Darwin’s Other Theory: Coral Atoll Formation

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From December 1831, to October 1836, the HMS Beagle set out on a scientific expedition in the Atlantic and Pacific Oceans.

On the ship was a young man named Charles Darwin. That expedition exposed him to ideas that would develop his theory of natural selection which would revolutionize the world of biology.

This episode is not about that theory, however. 

This is about his OTHER theory that he developed from that expedition. 

Learn more about Darwin’s theory on the development of coral atolls on this episode of Everything Everywhere Daily.

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The second voyage of the HMS Beagle was one of the most profound in the history of science.

Originally, the ship was sent out on a two-year expedition to improve nautical maps around South America. With the independence of Argentina and Chile and the opening of trade with these countries, the British needed proper maps for their ships. 

One of the big components of the expedition was determining the longitude of various places around South America. They took 22 clocks with them which is how they would measure longitude. I briefly talked about this in my history of timekeeping episode, and I’ll probably do a future episode on longitude and how that probably was solved.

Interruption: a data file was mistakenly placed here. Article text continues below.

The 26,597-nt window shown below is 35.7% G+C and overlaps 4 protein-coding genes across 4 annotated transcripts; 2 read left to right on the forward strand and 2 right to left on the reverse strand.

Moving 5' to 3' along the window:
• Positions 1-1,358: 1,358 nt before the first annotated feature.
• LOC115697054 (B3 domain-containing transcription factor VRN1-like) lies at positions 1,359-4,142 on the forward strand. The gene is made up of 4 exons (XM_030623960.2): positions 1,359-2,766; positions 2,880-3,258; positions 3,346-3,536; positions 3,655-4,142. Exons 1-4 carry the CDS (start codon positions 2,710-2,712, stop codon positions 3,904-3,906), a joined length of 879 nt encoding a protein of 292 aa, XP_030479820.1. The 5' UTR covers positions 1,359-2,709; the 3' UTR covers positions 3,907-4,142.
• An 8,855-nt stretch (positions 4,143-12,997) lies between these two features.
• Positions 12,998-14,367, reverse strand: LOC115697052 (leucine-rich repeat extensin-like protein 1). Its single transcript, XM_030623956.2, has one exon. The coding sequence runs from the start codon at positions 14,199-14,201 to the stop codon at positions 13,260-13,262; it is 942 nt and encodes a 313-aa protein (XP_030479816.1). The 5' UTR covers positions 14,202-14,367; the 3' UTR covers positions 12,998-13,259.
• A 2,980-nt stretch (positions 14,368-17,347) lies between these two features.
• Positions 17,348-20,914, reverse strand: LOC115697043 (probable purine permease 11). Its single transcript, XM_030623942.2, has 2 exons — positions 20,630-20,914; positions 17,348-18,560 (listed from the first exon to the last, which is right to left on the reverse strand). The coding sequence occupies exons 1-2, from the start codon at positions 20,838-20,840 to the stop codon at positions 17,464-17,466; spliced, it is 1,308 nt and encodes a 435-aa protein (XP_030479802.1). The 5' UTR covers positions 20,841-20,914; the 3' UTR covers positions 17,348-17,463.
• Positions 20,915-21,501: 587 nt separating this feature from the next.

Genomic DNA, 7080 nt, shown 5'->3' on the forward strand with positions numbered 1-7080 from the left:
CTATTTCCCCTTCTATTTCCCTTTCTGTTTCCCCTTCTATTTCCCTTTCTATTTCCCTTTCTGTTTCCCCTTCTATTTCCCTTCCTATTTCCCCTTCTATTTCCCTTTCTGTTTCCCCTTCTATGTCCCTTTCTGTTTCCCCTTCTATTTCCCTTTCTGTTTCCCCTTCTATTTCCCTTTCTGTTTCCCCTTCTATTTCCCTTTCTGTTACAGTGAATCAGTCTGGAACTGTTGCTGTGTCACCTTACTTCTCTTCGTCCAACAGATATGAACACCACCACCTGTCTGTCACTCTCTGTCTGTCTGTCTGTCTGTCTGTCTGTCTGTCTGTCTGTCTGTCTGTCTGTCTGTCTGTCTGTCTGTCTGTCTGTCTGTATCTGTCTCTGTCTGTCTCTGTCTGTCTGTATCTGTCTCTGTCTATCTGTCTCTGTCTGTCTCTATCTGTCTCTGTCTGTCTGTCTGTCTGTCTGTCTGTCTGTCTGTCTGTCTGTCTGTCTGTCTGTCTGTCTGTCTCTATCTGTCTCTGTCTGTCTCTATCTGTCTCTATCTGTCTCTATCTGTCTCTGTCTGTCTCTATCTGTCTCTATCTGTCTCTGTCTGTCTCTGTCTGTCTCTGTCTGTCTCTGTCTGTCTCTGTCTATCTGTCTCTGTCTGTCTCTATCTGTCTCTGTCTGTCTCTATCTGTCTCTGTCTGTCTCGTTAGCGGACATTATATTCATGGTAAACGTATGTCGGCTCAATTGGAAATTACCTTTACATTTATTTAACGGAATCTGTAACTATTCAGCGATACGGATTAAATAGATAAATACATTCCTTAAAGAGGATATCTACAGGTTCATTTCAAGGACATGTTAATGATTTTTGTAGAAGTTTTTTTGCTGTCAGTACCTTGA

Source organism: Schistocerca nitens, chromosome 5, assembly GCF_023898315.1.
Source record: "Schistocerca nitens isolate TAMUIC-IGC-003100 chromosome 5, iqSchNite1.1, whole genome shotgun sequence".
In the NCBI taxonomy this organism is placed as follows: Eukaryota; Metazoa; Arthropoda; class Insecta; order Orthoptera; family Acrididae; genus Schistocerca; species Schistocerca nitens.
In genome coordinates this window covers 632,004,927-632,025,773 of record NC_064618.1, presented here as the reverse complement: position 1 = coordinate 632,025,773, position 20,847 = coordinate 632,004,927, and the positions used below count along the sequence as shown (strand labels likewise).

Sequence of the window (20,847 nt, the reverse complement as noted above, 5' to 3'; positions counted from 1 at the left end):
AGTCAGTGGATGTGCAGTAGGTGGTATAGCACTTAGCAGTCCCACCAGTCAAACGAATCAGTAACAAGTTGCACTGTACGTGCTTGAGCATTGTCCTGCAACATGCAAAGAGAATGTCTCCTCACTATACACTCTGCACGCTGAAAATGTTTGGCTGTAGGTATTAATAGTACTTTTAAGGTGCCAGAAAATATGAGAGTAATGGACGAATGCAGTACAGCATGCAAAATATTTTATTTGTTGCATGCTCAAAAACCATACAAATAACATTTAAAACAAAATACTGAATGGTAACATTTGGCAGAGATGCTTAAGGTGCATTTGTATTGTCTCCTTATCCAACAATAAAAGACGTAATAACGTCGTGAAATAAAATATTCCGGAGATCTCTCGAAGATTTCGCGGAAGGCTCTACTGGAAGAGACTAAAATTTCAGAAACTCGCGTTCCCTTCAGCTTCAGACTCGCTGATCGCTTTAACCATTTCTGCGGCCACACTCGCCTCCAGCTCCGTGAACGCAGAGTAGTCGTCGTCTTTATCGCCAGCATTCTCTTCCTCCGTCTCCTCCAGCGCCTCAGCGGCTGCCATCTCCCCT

One of the passengers on the ship was a young 22-year-old named Charles Darwin. He was on the ship in the role of a naturalist and a biologist as the captain of the ship thought it would be useful to have such a person on board. 

The two-year voyage of the HMS Beagle turned into a 5-year voyage. The initial investigation of the waters around South American expanded into visiting many islands in the Pacific, Australia, and eventually circumnavigating the globe. 

During the expedition, Darwin actually spent 3 of the 5 years on land, taking notes, finding fossils, and making observations about the zoology he encountered along the way. 

The result of his observations was “On the Origin of Species”. Perhaps the most revolutionary book in the history of biology. The book was published in 1859, 23 years after the HMS Beagle completed its journey. 

However, before he published that, he published something else.

As part of the expedition, the British Navy asked Darwin to investigate and map coral atolls. 

The navy had a vested interest in knowing more about atolls given the threat they posed to ships. 

Atolls are circular islands made up of sand and ringed with coral reefs. Coral reefs are extremely dangerous to ships, especially wooden ships. They often lie just below the water line and they can devastate wooden hull ships, and often appear out of nowhere in the middle of the ocean. 

During the voyage, in between his study of birds and other wildlife, Darwin made observations and maps of all of the coral reefs he encountered. 

His maps of atolls were really good. Many oceanographers have commented on how they could still be used today, as they were so accurate. 

Darwin noticed that there were roughly three different types of reefs. 

Fringe reefs, barrier reefs, and atolls. 

Fringe reefs are where the coral is right next to the beach. You could literally step or swim not far from the beach and the coral would be right there. 

A barrier reef is similar in composition to a fringe reef, but they are further out from the shore. There is some sort of space between the reef and the mainland. A barrier reef can sometimes surround an island with a lagoon inside.